As physician burnout mounts, some of the nation’s most prominent health care CEOs are urging their fellow health-system leaders to address the problem’s root causes and “reposition the health care workforce for the future.” That is the cri de couer embedded in a recent call to action that outlines ways for health care executives to commit their organizations to studying and improving the work environment.
The message comes after AMA CEO and Executive Vice President James L. Madara, MD, and CEOs from 10 leading health care delivery organizations met at the Association’s Chicago headquarters in September 2016.
At the meeting, executives pored over reports that show less control over work, increased performance measurements and the rise of electronic health records (EHR) are among the items contributing to physician burnout. The CEOs concluded that they and their counterparts must recognize that burnout among physicians and other health care workers is “a serious problem and respond vigorously.”
“More than words are needed,” the executives wrote in the call to action, “Physician Burnout is a Public Health Crisis: A Message to Our Fellow Health Care CEOs,” published on the website of the policy journal Health Affairs. “We must make both the prevention of burnout and the restoration of the joy of a career in medicine core priorities, and address this issue with the same urgent methods we would use to solve any other important business problem.”
Among the 11 commitments the CEOs made—and called on others to undertake—are raising awareness about physician well-being; systematically evaluating and tracking physician well-being; tracking the impact burnout has on medicine, such as turnover and early retirement; and looking for ways to reduce the burdens on physicians and other health care workers that are driving burnout. For example, one commitment encourages “government/regulators to address the increasing regulatory burden that is driving inefficiency, redundancy and waste in health care and to proactively monitor and address new unnecessary and/or redundant regulations.”
The executives said this is such an important issue that boards should hold CEOs accountable in implementing approaches and addressing physician burnout. Studies show that burned out physicians are retiring early, reducing the time they devote to clinical work or leaving medicine entirely. Those decisions hamper patient safety and quality of care and drive up health care costs, the CEOs said. It is especially important to address this issue quickly, they said, because the problem is growing. In 2014, 54 percent of physicians reported at least one burnout symptom, up from 46 percent of physicians just three years earlier, says a study published in Mayo Clinic Proceedings.
“We believe that our patients deserve care from a compassionate, competent, engaged and resilient health professional workforce,” Dr. Madara and CEOs from Mayo Clinic, Cleveland Clinic, Southern California Permanente Medical Group, Duke University Hospital and other organizations wrote. “We are committed to working together as CEOs as well as with other stakeholders within the health care ecosystem to make progress in this critical arena. We invite you to join us.”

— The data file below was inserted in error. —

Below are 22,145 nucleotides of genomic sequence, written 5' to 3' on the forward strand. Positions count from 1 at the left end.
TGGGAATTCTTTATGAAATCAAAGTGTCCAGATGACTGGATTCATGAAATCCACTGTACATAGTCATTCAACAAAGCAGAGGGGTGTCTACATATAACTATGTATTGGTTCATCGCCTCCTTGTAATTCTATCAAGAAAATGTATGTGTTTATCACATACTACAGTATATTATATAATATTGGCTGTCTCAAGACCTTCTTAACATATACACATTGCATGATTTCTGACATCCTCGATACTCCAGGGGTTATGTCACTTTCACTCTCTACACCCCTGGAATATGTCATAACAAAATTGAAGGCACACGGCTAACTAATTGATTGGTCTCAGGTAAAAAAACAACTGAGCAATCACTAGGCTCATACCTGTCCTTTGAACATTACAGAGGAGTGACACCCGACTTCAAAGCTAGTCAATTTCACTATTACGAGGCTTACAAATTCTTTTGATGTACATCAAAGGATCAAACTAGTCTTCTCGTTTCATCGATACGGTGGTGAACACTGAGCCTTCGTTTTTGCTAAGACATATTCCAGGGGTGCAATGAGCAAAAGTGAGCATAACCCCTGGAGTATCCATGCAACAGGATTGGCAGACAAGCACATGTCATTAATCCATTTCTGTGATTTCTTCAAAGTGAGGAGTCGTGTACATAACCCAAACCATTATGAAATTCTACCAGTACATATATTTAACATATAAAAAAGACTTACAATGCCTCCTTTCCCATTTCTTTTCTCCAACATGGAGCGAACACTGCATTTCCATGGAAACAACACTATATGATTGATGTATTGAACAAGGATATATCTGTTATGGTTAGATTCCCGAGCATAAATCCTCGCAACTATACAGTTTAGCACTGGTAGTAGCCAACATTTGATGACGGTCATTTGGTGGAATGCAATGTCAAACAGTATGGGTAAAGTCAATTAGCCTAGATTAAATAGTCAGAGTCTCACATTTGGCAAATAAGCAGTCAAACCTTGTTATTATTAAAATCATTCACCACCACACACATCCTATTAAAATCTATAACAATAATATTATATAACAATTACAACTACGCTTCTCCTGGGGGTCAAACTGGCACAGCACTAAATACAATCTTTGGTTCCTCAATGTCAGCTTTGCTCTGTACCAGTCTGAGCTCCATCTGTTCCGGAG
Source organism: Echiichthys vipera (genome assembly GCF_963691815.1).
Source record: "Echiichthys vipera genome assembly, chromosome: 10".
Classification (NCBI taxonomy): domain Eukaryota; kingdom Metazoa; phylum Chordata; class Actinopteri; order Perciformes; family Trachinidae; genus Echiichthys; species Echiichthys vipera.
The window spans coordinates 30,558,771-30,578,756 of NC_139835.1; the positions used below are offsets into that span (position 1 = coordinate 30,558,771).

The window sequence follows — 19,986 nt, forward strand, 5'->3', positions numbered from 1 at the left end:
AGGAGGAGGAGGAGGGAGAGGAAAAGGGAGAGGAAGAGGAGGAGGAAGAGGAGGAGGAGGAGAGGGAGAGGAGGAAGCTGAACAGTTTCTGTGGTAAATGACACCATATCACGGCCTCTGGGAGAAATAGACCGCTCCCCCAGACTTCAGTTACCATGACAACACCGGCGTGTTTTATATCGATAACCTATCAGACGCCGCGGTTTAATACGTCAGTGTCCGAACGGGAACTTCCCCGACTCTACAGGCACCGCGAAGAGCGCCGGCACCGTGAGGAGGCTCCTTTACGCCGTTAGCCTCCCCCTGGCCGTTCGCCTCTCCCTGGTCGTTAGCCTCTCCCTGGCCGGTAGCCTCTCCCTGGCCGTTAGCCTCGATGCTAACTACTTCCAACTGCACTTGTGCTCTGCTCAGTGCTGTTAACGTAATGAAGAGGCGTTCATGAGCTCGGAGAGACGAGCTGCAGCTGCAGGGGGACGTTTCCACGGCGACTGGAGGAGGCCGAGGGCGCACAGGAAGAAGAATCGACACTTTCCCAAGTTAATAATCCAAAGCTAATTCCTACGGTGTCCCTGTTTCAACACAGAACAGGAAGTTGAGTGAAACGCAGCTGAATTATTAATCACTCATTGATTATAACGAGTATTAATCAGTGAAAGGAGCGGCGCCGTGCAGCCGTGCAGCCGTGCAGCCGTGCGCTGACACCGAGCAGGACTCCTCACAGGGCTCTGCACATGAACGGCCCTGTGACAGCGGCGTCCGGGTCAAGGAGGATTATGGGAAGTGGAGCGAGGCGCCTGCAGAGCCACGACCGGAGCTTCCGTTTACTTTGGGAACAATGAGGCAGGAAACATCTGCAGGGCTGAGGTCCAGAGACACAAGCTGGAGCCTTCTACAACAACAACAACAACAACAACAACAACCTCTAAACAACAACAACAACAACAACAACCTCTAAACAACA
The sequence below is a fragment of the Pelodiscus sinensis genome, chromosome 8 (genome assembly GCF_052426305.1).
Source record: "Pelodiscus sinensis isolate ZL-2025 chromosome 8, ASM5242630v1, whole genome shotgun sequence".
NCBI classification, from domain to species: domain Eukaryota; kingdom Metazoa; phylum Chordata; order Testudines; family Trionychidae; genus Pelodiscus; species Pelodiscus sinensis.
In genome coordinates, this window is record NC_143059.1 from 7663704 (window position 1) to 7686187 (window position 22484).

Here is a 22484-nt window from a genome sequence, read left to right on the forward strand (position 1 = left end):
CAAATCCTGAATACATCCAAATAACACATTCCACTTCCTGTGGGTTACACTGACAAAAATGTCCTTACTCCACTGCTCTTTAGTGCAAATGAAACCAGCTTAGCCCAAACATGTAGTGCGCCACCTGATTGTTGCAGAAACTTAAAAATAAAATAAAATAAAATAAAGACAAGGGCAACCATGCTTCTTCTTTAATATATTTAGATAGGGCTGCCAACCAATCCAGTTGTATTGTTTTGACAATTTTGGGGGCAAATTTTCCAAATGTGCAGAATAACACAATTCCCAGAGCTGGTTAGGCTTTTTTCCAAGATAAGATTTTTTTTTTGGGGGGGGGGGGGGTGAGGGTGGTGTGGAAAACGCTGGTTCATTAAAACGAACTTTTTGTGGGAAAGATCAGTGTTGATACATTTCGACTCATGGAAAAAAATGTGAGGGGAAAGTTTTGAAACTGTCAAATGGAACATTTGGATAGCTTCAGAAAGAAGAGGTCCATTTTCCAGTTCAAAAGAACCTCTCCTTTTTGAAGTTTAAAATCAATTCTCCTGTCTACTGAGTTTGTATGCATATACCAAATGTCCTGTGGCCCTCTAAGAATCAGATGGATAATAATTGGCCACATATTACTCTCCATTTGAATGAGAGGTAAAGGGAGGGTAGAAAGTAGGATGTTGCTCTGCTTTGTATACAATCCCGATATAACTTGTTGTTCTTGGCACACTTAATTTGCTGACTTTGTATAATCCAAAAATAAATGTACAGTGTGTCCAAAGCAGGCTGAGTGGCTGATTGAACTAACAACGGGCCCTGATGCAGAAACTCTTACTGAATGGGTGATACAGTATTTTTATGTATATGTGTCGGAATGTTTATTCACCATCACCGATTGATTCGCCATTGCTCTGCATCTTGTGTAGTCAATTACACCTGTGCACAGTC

The message from top health care CEOs comes as a growing chorus notes the baleful impact that administrative burdens are having on physician morale and patient care. In a recent position paper, the American College of Physicians called for payers, the government and others to provide financial, time and quality-of care impact statements that the public can review and comment upon for new and existing administrative tasks.
The ACP says tasks that would have a negative effect on quality and patient care, unnecessarily question physician and other clinician judgment or increase costs should be challenged, revised or removed entirely. If tasks cannot be eliminated, they must be reviewed regularly, revised, aligned or streamlined in a transparent way, the ACP paper says.
An editorial accompanying the paper suggests that one more recommendation may be considered: “At the most basic level, for example, one might ask, what is the value of a signature? Does every hearing aid battery, cane, pair of diabetic shoes … need to pass through a physician’s inbox for a signature?” asks Christine A. Sinsky, MD, AMA vice president of Professional Satisfaction.
She notes that physicians spend too much time on administrative tasks that don’t require an MD’s or DO’s expertise, writing: “Most other industries would not waste the work of their highest-level professionals in this manner. Patients deserve the full and undivided attention of their physicians, populations deserve access to care and society deserves more from its investment in medical education.”
Dr. Sinsky has played a leading role in research from the AMA, Dartmouth and others demonstrating how EHRs and clerical duties occupy an increasing share of physician time, with two hours absorbed by such tasks for every one hour spent on direct patient care.
In particular, physician practices complete 37 prior-authorization requests each week. That adds up, an AMA survey found, to an average of 16.4 hours of physician and staff time spent weekly on completing PA requirements to get patients the medicines, medical services or procedures they need. The AMA and a coalition of 16 other organizations have outlined 21 principles to reform prior-authorization requirements.